Museum Quality Memorabilia
Thu February 28, 2013
Cracking Open The Sonics’ Treasure Chest
Correction: audio for this story differs from its original broadcast, which incorrectly identified Nate McMillan as a member of the Sonics championship team from 1979. We have also clarified the story to indicate that the two conference trophies in MOHAI's warehouse are not the only two won by the Sonics.
When the owners of the Seattle Sonics moved the team to Oklahoma City in 2008, basketball fans in Seattle were crushed. But they got one consolation prize: The team’s owners agreed to leave behind the Sonics’ cache of memorabilia.
The collection, gathered over the 41 years of Seattle SuperSonics' history, included hundreds of items: retired jerseys, pennants, banners, photographs and the team’s 1978-79 World Championship trophy.
Almost five years later, most of those items still sit in boxes, tucked away in a giant warehouse in South Seattle.
The Sonics’ collection still technically belongs to Clay Bennett and the owners of the Oklahoma City Thunder. But a legal settlement requires that it be held at the Museum of History and Industry in Seattle until the city secures a new NBA team.
“We are the stewards of these wonderful treasures,” explained Leonard Garfield, executive director of MOHAI. “We wanted to make sure they stayed in town, and we were honored to be chosen as a place where they would be safeguarded.”
Unwrapping The Sonics' History
Most of the Sonics’ collection is packed away in boxes and stored in floor-to-ceiling metal shelves at MOHAI’s storage facility in South Seattle. The Professional Basketball Club, LLC, owners of the Oklahoma City Thunder, gave KUOW permission to view and photograph its contents.
On the upper shelves, huge banners that once hung from the rafters at the Kingdome and Key Arena are now neatly folded and wrapped in plastic.
Kristin Halunen, MOHAI’s registrar, removed plastic wrapping from a large yellow and green banner that reads, “1978-79 NBA WORLD CHAMPIONS, SEATTLE SUPERSONICS.”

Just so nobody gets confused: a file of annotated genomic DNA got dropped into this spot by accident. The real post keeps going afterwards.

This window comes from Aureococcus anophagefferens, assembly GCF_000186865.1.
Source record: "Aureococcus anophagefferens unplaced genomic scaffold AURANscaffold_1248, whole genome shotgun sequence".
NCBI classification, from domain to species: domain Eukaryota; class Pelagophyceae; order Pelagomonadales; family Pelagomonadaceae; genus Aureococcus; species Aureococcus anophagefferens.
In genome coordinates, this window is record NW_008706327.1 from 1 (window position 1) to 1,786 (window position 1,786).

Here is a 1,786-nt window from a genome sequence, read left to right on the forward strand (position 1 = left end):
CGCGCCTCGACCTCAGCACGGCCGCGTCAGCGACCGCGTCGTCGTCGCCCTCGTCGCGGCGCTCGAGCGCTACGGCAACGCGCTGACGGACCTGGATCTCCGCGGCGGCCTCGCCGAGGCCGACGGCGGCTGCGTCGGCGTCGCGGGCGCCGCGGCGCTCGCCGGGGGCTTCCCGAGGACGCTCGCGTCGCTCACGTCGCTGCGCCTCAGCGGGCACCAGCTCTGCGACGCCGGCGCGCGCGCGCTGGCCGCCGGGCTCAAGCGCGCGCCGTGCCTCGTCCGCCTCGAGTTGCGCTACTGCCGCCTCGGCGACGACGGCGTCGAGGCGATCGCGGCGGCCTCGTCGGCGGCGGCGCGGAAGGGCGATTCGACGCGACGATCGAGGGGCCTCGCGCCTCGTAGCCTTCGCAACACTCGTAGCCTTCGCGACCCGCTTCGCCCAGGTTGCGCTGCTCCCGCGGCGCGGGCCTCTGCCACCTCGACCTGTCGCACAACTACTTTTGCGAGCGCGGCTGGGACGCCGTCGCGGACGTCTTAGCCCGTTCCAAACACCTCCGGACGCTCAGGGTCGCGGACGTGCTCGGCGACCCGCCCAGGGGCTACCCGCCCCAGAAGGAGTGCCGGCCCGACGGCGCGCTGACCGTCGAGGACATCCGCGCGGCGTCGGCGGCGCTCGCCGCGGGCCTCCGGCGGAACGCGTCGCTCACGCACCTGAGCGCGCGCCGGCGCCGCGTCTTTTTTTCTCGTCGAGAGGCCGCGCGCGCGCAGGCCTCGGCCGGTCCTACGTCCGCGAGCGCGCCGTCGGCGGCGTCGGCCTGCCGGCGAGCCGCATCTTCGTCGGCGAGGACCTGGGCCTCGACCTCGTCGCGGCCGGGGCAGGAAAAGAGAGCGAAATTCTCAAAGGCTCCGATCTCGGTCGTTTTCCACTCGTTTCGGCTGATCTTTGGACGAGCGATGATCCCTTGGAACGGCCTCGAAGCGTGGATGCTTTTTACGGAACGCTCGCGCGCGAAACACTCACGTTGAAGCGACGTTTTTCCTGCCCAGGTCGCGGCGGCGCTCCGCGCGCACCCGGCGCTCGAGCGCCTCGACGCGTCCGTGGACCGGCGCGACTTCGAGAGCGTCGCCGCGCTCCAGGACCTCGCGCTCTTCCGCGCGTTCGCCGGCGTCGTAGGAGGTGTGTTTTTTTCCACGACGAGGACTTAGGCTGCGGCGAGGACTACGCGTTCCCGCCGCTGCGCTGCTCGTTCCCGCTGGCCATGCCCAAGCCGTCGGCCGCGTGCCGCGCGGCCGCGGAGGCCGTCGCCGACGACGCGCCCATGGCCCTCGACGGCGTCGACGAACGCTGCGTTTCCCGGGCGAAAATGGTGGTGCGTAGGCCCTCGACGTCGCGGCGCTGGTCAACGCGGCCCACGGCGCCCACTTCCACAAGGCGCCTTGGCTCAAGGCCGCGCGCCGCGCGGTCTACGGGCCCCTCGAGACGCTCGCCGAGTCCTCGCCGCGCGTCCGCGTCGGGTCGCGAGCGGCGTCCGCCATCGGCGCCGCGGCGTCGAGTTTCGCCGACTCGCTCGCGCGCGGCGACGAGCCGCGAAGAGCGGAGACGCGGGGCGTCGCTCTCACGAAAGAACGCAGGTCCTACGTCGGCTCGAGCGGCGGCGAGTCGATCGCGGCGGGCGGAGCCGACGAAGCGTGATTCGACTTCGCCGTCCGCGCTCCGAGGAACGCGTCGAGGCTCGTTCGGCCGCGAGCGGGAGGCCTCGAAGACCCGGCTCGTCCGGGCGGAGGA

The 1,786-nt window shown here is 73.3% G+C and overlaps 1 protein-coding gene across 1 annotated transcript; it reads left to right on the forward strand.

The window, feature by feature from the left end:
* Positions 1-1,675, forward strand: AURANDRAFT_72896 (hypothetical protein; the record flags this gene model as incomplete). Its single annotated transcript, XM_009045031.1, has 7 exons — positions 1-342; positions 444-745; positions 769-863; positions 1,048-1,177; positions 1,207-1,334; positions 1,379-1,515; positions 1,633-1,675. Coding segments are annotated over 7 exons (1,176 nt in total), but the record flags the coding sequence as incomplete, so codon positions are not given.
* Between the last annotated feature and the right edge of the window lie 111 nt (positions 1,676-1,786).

The Sonics’ Western Conference championship trophies from 1978 and 1979 sit tucked away in the corner of a bottom shelf, surrounded by boxes of framed team photographs.
The collection contains the original six jerseys retired by the team, including No. 19 Lenny Wilkens, No. 43 Jack Sikma, and No. 32 Fred Brown.
In addition to hundreds of photographs, videotapes, and jerseys, the collection also includes an odd assortment of souvenirs, such as a Slick Watts Russian nesting doll, a set of championship lapel pins, and a Brent Barry bobblehead.
Why Is It Still Here?
The Sonics’ memorabilia remains in Seattle because of a lawsuit.
In 2007, when Clay Bennett and the new owners of the Sonics announced they intended to move the team to Oklahoma City, the city of Seattle filed suit in an attempt to enforce the team's lease with city-owned Key Arena.
At the end of the trial, on July 2, 2008, the two parties announced a settlement. The team was allowed to break its Key Arena lease and leave Seattle upon payment of $45 million to the city.
As part of the settlement, the team agreed not to use the Sonics’ name or colors in Oklahoma City, and to leave all of the team’s memorabilia in Seattle in the care of the MOHAI.
If a new NBA team were to come to Seattle, the owners agreed to transfer the Sonics’ name, intellectual property and memorabilia free of charge.
Arena investor Chris Hansen has said if he secures a new team, he intends to revive the Sonics’ name, colors, and legacy. That would have to be approved by the NBA. Neither Hansen's representatives nor the owners of the Oklahoma City Thunder nor the spokesman for the NBA would comment for this story.
The Championship Trophy
Right now, the only items from the collection on public display are the gold-plated 1978-79 championship trophy and a championship pennant from the same season. They both occupy a single display case at MOHAI's new South Lake Union museum.
If a new NBA team comes to Seattle, MOHAI plans to break out more of the Sonics’ collection to share with the public, according to MOHAI executive director Leonard Garfield.
“If a basketball team returns to Seattle, we will be celebrating that in a big way,” said Garfield. “We are the home of all the great memorabilia of the Sonics. We are going to bring it out of the vault, out of the warehouse, so that everybody can enjoy it.”
On The Rebound